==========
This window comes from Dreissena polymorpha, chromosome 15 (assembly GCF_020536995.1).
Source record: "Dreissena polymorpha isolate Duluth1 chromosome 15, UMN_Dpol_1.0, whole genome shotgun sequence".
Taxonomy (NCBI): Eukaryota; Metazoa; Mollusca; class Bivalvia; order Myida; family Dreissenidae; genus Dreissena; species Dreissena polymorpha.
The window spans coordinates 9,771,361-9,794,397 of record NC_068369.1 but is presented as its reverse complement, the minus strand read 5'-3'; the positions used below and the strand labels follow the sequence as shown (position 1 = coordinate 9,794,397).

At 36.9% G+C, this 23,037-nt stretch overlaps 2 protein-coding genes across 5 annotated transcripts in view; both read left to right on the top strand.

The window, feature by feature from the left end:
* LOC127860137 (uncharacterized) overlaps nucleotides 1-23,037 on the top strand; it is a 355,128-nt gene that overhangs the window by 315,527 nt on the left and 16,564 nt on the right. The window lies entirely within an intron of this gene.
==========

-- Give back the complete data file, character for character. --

This window comes from Dreissena polymorpha, chromosome 15 (assembly GCF_020536995.1).
Source record: "Dreissena polymorpha isolate Duluth1 chromosome 15, UMN_Dpol_1.0, whole genome shotgun sequence".
Taxonomy (NCBI): Eukaryota; Metazoa; Mollusca; class Bivalvia; order Myida; family Dreissenidae; genus Dreissena; species Dreissena polymorpha.
The window spans coordinates 9,771,361-9,794,397 of record NC_068369.1 but is presented as its reverse complement, the minus strand read 5'-3'; the positions used below and the strand labels follow the sequence as shown (position 1 = coordinate 9,794,397).

At 36.9% G+C, this 23,037-nt stretch overlaps 2 protein-coding genes across 5 annotated transcripts in view; both read left to right on the top strand.

The window, feature by feature from the left end:
* LOC127860137 (uncharacterized) overlaps nucleotides 1-23,037 on the top strand; it is a 355,128-nt gene that overhangs the window by 315,527 nt on the left and 16,564 nt on the right. The window lies entirely within an intron of this gene.